I recently purchased a BladeRF for cellular security research with srsRAN and YateBTS. Jumping straight into using these programs without a strong background in software defined radio (SDR) can feel like trying to run before you can walk – especially when debugging PHY layer issues. Today I will brush up on the fundamentals by exploring a much easier target: my fan remote. Projects like srsRAN use SDRs as an physical interface to the air. More specifically they use a SDR’s library bindings to send and receive I/Q data (YouTube link) on select frequencies in order to synthesize and receive arbitrary signals. For simpler projects, its best to use software that abstracts away from these bindings and gives a friendly set of libraries and tools to explore with. In this blog I show how I used GNU Radio, GQRX and Inspectrum to identify, capture, replay, decode, synthesize, and virtualize the signals coming from my remote.
Have you ever wondered how your smartphone communicates over-the-air? How calls and SMSs reach your phone from across the world? What about how your phone decodes over-the-air messages? Does it do it correctly and what happens if it doesn’t? Well these answers and more lie within the 2 - 5G cellular protocols and their implementations. Understanding and setting up a cellular testbed for this kind of exploration can be a difficult and frustrating process. Without a background in signal processing, cellular protocol conventions, or the right equipment, debugging why a cellular testbed isn’t working can be a pain, to say the least. In this tutorial we’re going to detail the exact steps my guest author Tyler Tucker and I took to get a 2G (GSM) and 4G (LTE) testbed up and running. In cellular terminology these are known as the BTS and eNodeB for GSM and LTE respectively, but throughout we’ll stick with base station. To get a base station up and running you need two things: a software defined radio (SDR) for the radio frontend and a software station implementation that can talk to your SDR.
This article documents my personal experiences with CCDC. The opinions expressed are my own.
I’ve had the privilege of participating four times in the Collegiate Cyber Defense Competition across five years. During my time as a competitor, I learned volumes about system administration and working together with a team. My primary role was Linux administration and hardening, but other roles rubbed off along the way giving me a broad view of the competition.
If you are not too familiar with CCDC, here is the overview: CCDC is a blue-team network and business simulation run in the United States, which fills a distinct niche compared to more traditional security competitions like CTFs by focusing on network fundamentals, service management, incident detection & response, and communication. Universities from around the nation compete in this yearly event with the hope of winning the National title. The gist of the competition is as follows: you are a newly hired IT team tasked to bring a business’ network into a secure and known state as quickly as possible. The catch is that you have multiple bosses breathing down your neck, assigning you business tasks (known as injects) quicker than you can complete and an active red-team (professional penetration testers) breaking down the doors of your network and trying to keep your services down. Teams are thrust into this overflow of tasks and events and scored on their performance. Although it may sound like volunteering to become a piñata, playing in CCDC is some of the most stressful fun you can have. You have to experience it for yourself to truly understand the continual adrenaline rush of jumping into an unknown, broken, red-team infested, network of machines.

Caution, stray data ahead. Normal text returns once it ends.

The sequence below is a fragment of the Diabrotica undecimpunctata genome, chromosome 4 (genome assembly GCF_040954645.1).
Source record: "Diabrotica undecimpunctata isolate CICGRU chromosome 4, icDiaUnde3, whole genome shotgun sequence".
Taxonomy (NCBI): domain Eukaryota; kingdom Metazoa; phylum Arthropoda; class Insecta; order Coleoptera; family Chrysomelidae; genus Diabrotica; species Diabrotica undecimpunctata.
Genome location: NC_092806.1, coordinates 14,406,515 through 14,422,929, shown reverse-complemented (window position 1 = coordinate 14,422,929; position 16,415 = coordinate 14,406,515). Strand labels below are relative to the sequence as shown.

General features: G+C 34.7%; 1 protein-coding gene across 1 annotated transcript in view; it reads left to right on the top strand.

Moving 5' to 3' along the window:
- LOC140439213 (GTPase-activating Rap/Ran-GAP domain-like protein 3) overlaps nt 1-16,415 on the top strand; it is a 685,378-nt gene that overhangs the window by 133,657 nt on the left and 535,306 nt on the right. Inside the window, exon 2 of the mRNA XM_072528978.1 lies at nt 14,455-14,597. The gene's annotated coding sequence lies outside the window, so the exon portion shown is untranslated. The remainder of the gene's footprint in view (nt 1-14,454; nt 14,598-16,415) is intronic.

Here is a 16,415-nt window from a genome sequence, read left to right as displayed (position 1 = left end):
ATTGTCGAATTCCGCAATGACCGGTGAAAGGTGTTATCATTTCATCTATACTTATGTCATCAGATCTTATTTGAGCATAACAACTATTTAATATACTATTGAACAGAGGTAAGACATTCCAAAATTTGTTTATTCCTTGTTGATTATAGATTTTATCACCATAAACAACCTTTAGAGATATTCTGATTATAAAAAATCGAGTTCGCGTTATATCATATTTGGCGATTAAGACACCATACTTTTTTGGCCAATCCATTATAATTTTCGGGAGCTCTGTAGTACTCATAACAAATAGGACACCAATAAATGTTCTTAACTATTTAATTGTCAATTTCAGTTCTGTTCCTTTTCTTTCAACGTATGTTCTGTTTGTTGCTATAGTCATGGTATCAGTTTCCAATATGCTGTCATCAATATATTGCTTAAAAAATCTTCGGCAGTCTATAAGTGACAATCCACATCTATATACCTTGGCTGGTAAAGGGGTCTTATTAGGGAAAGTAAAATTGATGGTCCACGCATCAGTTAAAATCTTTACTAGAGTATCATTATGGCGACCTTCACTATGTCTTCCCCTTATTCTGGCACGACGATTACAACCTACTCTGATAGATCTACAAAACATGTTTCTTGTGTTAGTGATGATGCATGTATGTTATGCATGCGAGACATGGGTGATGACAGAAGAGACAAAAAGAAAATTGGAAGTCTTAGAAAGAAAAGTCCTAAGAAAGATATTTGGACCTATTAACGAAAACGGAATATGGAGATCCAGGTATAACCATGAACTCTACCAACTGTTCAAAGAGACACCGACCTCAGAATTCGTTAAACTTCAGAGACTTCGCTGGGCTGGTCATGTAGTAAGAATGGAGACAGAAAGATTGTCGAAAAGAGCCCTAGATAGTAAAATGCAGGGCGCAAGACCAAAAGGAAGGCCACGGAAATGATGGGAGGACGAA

Sound fun? Great! So how do you get started? In my case, my undergraduate university, the University of Central Florida, started its own security club, Hack@UCF, also known as the Collegiate Cyber Defense Club on paper. The club’s primary directive was to form a team to play in CCDC. I joined the club immediately given my interest in cyber security and I decided to give CCDC a go. This turned out to be one of the best decisions of my undergraduate career.
When I heard about the emergency disclosure of CVE-2019-2215 by Project Zero, I decided to replicate the exploit on my local device to see it in action. I so happened to have a vulnerable Pixel 2 with the exact kernel version as my main device (don’t hack me). All I needed to do was compile the exploit and run it over ADB. I downloaded the latest Android NDK and compiled the proof of concept:
[grant ~/Downloads/android-ndk-r20 >> ./toolchains/llvm/prebuilt/darwin-x86_64/bin/aarch64-linux-android29-clang -o poc ../poc.c [grant ~/Downloads/android-ndk-r20 >> adb push poc /data/local/tmp/poc poc: 1 file pushed. 0.8 MB/s (22528 bytes in 0.026s)
I ran it on my device and confirmed that I was able to reproduce Maddie Stone’s screenshot exactly.
The base PoC left us with a full kernel read/write primitive, essentially game over for the systems’ security, but left achieving root as an exercise for the reader. This raises the question, what does “root” really mean for a modern Android system? To answer this, we must first understand how Android enforces its security policies.
Welcome to a journey of AArch64 kernel exploitation, from the least privileged, to the most secure privilege level on the ARMv8 platform. For this year’s HITCON CTF, I played with my academic team, Kernel Sanders. When scanning through the problems, I quickly latched on to the Super Hexagon challenge once I heard it involved ARM exploitation. Here is the challenge prompt:
Escape each level for your six flags.
EL0 - Hard
EL1 - Harder